In the examples shared in the video, you can see just how many diverse use cases there are for portfolios. In addition to the different subject areas that they were able to showcase, all of the students shared how Wakelet Portfolios set them up for success when creating pages to showcase their accomplishments more broadly. This includes using Wakelet Portfolios to create a resume, a collection of artifacts, and even opportunities to share their musical creations. 

How do Wakelet Portfolios work?

This page will give you details on how to set up a demo to see Wakelet Portfolios in action. With this tool, your students have a handful of options. For example, they can create collections to chronicle their learning journey for one class, such as AP Biology or Algebra. Or they can create a Wakelet Portfolio for one project to showcase the steps and final product. Alternatively, they can create a portfolio to use as a showcase of a culmination of their accomplishments from the school year.

Screenshot of a student portfolio landing page, featuring a welcoming introduction and neatly categorized sections for projects and achievements.

Students can open up Wakelet and create a profile with different sections of their portfolio. As you can see in this example from Katrina, they have three core sections:

  • About Me: This includes a collection of pictures and a playlist of favorite songs, along with teacher recommendations. There is also a spotlight on achievements (like Katrina’s successful charity bake sale).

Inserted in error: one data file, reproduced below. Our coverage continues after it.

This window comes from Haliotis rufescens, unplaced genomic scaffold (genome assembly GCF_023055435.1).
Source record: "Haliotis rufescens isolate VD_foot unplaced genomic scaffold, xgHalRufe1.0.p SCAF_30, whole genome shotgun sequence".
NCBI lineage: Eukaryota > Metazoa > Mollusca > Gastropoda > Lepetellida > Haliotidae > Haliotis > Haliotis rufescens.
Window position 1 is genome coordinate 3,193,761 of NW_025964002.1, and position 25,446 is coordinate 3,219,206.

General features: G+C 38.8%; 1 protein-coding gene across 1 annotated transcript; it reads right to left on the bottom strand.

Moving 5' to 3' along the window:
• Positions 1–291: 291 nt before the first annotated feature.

• Academic Highlights: This section is organized into subject area categories, including English Literature and Physics. The sections include links to Google Docs and videos from the school year.
  • Extra Curricular Highlights: In this section, you’ll find digital resources related to Katrina’s Volleyball and Drama experiences.
Snapshot of a student portfolio highlighting key academic achievements, including award certificates, top grades, and research projects.

This example is a fantastic one, but what I love about Wakelet Portfolios is that you can truly make it your own! You and your students can decide what to share and how to organize a portfolio.

Getting Started with Wakelet Portfolios

Are you ready to get started with Wakelet Portfolios? The team at Wakelet has set up a special landing page where you can learn how to get started with student portfolios. This page is where you’ll find information on how to request a free trial and explore pricing options for schools and districts. 

I’ve been a super fan of Wakelet since it first came on the scene. I’m very excited about the ways students are using this platform to share and showcase their work. They have a new portfolio course and a student ambassador program, too. As you saw in the video above, students love using a digital tool that helps them showcase and celebrate their learning throughout the school year.

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Blog Author and EdTech Consultant Dr. Monica Burns

Monica Burns

Dr. Monica Burns is a former classroom teacher, Author, Speaker, and Curriculum & EdTech Consultant. Visit her site for more ideas on how to become a tech-savvy teacher.